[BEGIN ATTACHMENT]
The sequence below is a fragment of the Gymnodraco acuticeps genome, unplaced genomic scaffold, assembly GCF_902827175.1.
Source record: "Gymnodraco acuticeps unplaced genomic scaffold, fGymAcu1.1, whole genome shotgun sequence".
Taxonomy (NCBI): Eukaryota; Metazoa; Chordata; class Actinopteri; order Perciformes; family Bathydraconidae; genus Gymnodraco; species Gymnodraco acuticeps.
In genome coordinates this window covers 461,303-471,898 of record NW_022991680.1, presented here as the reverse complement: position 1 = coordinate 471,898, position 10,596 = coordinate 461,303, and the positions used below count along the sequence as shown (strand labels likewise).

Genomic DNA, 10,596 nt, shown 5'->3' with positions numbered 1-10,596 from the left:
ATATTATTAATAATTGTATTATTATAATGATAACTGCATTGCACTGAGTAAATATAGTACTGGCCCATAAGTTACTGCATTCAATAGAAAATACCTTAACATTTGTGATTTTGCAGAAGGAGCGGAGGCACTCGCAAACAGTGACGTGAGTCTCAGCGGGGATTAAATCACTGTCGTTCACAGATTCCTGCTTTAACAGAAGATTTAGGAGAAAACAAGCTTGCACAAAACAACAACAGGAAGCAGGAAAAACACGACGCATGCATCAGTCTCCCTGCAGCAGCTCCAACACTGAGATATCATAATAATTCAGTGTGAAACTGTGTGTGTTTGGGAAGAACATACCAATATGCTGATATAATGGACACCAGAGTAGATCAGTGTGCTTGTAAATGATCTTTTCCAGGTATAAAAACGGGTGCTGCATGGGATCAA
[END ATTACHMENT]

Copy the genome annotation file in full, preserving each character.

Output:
The sequence below is a fragment of the Gymnodraco acuticeps genome, unplaced genomic scaffold, assembly GCF_902827175.1.
Source record: "Gymnodraco acuticeps unplaced genomic scaffold, fGymAcu1.1, whole genome shotgun sequence".
Taxonomy (NCBI): Eukaryota; Metazoa; Chordata; class Actinopteri; order Perciformes; family Bathydraconidae; genus Gymnodraco; species Gymnodraco acuticeps.
In genome coordinates this window covers 461,303-471,898 of record NW_022991680.1, presented here as the reverse complement: position 1 = coordinate 471,898, position 10,596 = coordinate 461,303, and the positions used below count along the sequence as shown (strand labels likewise).

Genomic DNA, 10,596 nt, shown 5'->3' with positions numbered 1-10,596 from the left:
ATATTATTAATAATTGTATTATTATAATGATAACTGCATTGCACTGAGTAAATATAGTACTGGCCCATAAGTTACTGCATTCAATAGAAAATACCTTAACATTTGTGATTTTGCAGAAGGAGCGGAGGCACTCGCAAACAGTGACGTGAGTCTCAGCGGGGATTAAATCACTGTCGTTCACAGATTCCTGCTTTAACAGAAGATTTAGGAGAAAACAAGCTTGCACAAAACAACAACAGGAAGCAGGAAAAACACGACGCATGCATCAGTCTCCCTGCAGCAGCTCCAACACTGAGATATCATAATAATTCAGTGTGAAACTGTGTGTGTTTGGGAAGAACATACCAATATGCTGATATAATGGACACCAGAGTAGATCAGTGTGCTTGTAAATGATCTTTTCCAGGTATAAAAACGGGTGCTGCATGGGATCAA